I understand and respect the writer’s decisions to add that with in the story, but it made me angry all the same. However, it is true that once you are gone, you don’t leave things behind. Just people. As long as they don’t forget you, then you will always be with them.

Nevertheless, the story was well done, but slow at parts. I was hoping for more from it, which left me a bit disappointed. As for the the writing style, it was reminiscent of Sarah Dessen, who isn’t necessarily a writer I enjoy reading. I liked the way this story played out, so the writing didn’t bother me that much.

Overall, the plot was wrapped up with a nice little bow, and even with the topic of grief, there wasn’t too many heartbreaking moments. I would, of course, still recommend you go into the book knowing that loss is a major plot point of the story. Most of the book centers around the aftermath of losing a loved one.

In the comments, give me your thoughts on the book. Or, let me know if you have it on your TBR. As always, follow my blog, because it really brightens my day!

Until The Next Chapter,
Bunny

Beach Reads // Book Recommendations

Hi Friends,
Summer is approaching, and that means it beach read season! I have a few books already picked out to read this summer, and I can’t wait to dive into them. So, I thought I would give you all some books to add to your summer TBR.

The Summer I Turned Pretty‘ by Jenny Han
Yep, I am jumping on the bandwagon, and recommending this trilogy to you all. Although I don’t find it nearly as good as Jenny Han’s ‘To All The Boys’ trilogy, it is still a decent summer read. The book follows a girl named Belly (short for Isobel) who spend every summer at a beach house with her mom and brother, along with her mom’s best friend and her two sons, Jerome and Conrad. This summer, Belly isn’t the little girl she once was, and finds herself in a love triangle with Jerome and Conrad. It is a classic YA contemporary about growing up and first love. But I just could never get behind the nickname Belly. It is being turned into an Amazon Prime series, set to be released on June 17th, so now would be the perfect time to read the books.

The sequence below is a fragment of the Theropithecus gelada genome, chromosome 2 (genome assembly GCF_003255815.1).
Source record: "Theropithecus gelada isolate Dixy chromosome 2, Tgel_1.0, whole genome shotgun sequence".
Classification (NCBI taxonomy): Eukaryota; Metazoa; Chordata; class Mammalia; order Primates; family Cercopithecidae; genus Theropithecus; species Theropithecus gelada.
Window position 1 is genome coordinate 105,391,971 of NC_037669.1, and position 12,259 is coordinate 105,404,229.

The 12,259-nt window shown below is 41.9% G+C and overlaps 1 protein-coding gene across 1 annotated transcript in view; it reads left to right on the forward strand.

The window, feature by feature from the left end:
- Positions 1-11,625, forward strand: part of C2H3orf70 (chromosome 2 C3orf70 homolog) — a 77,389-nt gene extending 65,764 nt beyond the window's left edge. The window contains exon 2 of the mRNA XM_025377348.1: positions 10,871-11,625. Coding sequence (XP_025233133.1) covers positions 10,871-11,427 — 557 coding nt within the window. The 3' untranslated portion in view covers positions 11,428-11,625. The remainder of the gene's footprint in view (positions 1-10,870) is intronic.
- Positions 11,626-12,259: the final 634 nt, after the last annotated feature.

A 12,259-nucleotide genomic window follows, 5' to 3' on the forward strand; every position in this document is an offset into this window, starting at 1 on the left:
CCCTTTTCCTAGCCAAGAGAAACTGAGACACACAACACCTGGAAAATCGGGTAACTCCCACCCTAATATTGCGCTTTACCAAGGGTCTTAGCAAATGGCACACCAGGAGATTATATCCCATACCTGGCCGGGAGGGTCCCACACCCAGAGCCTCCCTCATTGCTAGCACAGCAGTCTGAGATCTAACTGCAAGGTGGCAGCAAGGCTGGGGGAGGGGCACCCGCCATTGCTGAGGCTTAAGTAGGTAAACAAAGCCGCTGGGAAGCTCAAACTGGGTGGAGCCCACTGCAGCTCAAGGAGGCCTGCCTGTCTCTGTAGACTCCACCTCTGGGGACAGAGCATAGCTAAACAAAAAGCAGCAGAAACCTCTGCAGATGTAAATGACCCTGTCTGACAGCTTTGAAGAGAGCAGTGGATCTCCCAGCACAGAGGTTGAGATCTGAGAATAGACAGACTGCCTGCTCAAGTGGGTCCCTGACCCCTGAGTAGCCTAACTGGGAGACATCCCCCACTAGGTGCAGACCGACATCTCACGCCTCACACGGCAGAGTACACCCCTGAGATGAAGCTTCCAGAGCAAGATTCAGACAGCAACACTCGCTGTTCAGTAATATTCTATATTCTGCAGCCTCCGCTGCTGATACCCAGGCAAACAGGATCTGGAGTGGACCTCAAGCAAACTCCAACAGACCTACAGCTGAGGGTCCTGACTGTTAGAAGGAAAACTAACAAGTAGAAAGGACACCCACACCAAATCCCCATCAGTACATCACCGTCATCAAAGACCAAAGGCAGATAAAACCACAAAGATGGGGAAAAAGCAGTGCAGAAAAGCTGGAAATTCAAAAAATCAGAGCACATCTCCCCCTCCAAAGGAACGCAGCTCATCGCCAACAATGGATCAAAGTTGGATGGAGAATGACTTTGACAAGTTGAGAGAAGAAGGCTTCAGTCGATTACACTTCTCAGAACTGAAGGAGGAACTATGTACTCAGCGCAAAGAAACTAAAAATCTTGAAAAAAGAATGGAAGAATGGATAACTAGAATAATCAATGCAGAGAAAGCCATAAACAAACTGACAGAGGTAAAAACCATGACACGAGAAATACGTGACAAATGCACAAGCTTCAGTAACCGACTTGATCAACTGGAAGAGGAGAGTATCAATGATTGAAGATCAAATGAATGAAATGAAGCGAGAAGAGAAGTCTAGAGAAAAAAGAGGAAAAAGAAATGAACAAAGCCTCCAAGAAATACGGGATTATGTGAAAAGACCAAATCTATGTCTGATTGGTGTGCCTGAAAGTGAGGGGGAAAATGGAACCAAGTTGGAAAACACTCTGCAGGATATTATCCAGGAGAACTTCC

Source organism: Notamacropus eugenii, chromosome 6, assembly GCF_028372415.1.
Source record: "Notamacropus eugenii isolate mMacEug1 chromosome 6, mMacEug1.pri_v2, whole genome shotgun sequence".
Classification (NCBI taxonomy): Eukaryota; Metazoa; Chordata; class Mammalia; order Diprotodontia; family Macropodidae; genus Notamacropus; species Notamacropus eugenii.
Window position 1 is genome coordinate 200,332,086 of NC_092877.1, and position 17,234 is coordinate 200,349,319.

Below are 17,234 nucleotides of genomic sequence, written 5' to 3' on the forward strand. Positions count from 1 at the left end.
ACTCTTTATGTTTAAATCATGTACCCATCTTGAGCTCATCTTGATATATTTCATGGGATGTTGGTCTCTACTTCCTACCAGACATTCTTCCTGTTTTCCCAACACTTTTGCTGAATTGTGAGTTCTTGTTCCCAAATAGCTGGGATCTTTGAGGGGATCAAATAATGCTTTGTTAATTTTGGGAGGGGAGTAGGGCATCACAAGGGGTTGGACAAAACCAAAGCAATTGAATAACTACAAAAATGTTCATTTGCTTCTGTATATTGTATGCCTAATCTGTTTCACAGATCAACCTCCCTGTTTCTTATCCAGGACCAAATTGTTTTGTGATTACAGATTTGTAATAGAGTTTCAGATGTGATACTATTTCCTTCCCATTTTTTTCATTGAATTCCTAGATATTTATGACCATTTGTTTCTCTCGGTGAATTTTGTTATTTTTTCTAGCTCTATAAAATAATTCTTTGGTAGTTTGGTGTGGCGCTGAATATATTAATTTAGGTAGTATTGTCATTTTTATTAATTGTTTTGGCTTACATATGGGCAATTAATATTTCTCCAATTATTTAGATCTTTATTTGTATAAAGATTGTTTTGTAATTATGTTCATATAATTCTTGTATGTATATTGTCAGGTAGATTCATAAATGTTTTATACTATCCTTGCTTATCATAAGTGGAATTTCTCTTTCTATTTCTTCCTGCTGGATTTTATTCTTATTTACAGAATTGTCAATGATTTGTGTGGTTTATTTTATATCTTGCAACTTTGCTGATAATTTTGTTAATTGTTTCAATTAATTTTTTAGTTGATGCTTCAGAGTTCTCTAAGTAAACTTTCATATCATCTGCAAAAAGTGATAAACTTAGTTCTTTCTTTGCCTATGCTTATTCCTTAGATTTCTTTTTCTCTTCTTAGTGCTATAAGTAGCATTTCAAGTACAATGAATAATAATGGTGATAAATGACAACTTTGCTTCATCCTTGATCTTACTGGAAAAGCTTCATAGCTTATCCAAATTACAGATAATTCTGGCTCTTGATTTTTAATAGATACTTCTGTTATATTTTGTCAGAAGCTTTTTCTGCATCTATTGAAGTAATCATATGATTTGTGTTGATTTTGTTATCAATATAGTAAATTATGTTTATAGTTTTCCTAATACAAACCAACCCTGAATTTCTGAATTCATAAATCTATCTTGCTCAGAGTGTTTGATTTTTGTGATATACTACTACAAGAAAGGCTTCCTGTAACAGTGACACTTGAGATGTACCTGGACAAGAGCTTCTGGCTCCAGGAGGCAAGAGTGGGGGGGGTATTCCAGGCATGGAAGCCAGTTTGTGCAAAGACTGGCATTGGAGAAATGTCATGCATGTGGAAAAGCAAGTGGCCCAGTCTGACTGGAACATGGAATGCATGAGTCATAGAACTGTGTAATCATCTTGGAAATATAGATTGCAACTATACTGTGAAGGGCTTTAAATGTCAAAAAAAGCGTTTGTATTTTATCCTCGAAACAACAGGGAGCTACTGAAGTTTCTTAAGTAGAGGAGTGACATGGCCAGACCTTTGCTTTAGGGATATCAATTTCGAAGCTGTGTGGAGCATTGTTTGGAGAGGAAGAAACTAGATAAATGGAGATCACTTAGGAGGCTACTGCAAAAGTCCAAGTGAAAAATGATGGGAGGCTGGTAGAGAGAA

Sunkissed‘ by Kasie West
If you know anything about me, than you know that I am an avid Kasie West reader. In my opinion, she writes some of the best young adult contemporaries. However, this book wasn’t my favorite. I do still think it is a good summer read, though. The book follows Avery, who is forced to spend the summer with her parents and sister at a family fun camp. Throughout the summer, Avery starts to connect with the camp staff, notably Brooks. As she and Brooks grow closer through their shared love of music, Avery beings a journey of self discovery. The story was cute, but I did have some issues with it. Still I do think a lot of people will enjoy this book. I mean with a title like ‘Sunkissed’ you instantly think beach read.

Butterfly Sisters‘ by Jenny Hale
This is an adult romance and sisterhood book. If you’re fans of second chance romances, small towns, and family relationships, then this is the book for you. The story follows Leigh as she must return to her family cabin, at her mother’s request. Being back at the cabin floods Leigh with the memories of her late grandmother. To make matters worse, she runs into the boy who she let got away, Colton. As if that wasn’t enough, on top of everything else, she is dealing with a strained relationship with her younger sister Meredith. Everything, from the lake side setting to the romance, gives you all those summer romance feels. Although, the romantic side to the story was sweet, the book focus more on family. It is a story about a family bond, and rebuilding some of those relationships.